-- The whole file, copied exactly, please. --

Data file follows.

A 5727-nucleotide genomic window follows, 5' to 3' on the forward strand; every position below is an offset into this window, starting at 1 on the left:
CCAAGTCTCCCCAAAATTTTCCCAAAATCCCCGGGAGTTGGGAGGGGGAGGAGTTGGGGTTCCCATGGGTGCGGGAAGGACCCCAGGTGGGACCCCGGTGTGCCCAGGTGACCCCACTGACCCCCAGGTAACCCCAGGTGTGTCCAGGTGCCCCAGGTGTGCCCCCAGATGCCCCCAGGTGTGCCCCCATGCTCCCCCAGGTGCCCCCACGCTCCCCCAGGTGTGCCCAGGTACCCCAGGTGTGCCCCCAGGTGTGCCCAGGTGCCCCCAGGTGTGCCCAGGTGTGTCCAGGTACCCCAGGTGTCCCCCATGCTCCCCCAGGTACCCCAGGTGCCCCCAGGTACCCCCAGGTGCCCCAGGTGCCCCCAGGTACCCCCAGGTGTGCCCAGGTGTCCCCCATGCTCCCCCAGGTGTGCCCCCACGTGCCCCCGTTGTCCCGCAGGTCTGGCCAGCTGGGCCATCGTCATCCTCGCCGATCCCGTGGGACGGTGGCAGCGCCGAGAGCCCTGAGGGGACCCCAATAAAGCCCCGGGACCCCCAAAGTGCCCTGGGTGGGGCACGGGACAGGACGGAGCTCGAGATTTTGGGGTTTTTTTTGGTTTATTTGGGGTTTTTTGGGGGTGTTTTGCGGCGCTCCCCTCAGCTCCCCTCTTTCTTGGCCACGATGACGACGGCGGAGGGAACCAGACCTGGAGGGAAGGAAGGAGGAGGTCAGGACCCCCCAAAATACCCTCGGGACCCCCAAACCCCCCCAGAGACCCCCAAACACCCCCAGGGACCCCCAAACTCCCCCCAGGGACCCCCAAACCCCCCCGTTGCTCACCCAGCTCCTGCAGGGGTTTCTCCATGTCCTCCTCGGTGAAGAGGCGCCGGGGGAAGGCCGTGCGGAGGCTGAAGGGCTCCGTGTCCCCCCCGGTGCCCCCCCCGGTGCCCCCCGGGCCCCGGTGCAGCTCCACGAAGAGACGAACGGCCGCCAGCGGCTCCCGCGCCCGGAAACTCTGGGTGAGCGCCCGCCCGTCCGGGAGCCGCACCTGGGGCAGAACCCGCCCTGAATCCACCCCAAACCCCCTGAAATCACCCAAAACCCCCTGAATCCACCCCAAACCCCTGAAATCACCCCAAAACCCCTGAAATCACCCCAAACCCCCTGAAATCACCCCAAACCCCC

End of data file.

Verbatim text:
A 5727-nucleotide genomic window follows, 5' to 3' on the forward strand; every position below is an offset into this window, starting at 1 on the left:
CCAAGTCTCCCCAAAATTTTCCCAAAATCCCCGGGAGTTGGGAGGGGGAGGAGTTGGGGTTCCCATGGGTGCGGGAAGGACCCCAGGTGGGACCCCGGTGTGCCCAGGTGACCCCACTGACCCCCAGGTAACCCCAGGTGTGTCCAGGTGCCCCAGGTGTGCCCCCAGATGCCCCCAGGTGTGCCCCCATGCTCCCCCAGGTGCCCCCACGCTCCCCCAGGTGTGCCCAGGTACCCCAGGTGTGCCCCCAGGTGTGCCCAGGTGCCCCCAGGTGTGCCCAGGTGTGTCCAGGTACCCCAGGTGTCCCCCATGCTCCCCCAGGTACCCCAGGTGCCCCCAGGTACCCCCAGGTGCCCCAGGTGCCCCCAGGTACCCCCAGGTGTGCCCAGGTGTCCCCCATGCTCCCCCAGGTGTGCCCCCACGTGCCCCCGTTGTCCCGCAGGTCTGGCCAGCTGGGCCATCGTCATCCTCGCCGATCCCGTGGGACGGTGGCAGCGCCGAGAGCCCTGAGGGGACCCCAATAAAGCCCCGGGACCCCCAAAGTGCCCTGGGTGGGGCACGGGACAGGACGGAGCTCGAGATTTTGGGGTTTTTTTTGGTTTATTTGGGGTTTTTTGGGGGTGTTTTGCGGCGCTCCCCTCAGCTCCCCTCTTTCTTGGCCACGATGACGACGGCGGAGGGAACCAGACCTGGAGGGAAGGAAGGAGGAGGTCAGGACCCCCCAAAATACCCTCGGGACCCCCAAACCCCCCCAGAGACCCCCAAACACCCCCAGGGACCCCCAAACTCCCCCCAGGGACCCCCAAACCCCCCCGTTGCTCACCCAGCTCCTGCAGGGGTTTCTCCATGTCCTCCTCGGTGAAGAGGCGCCGGGGGAAGGCCGTGCGGAGGCTGAAGGGCTCCGTGTCCCCCCCGGTGCCCCCCCCGGTGCCCCCCGGGCCCCGGTGCAGCTCCACGAAGAGACGAACGGCCGCCAGCGGCTCCCGCGCCCGGAAACTCTGGGTGAGCGCCCGCCCGTCCGGGAGCCGCACCTGGGGCAGAACCCGCCCTGAATCCACCCCAAACCCCCTGAAATCACCCAAAACCCCCTGAATCCACCCCAAACCCCTGAAATCACCCCAAAACCCCTGAAATCACCCCAAACCCCCTGAAATCACCCCAAACCCCC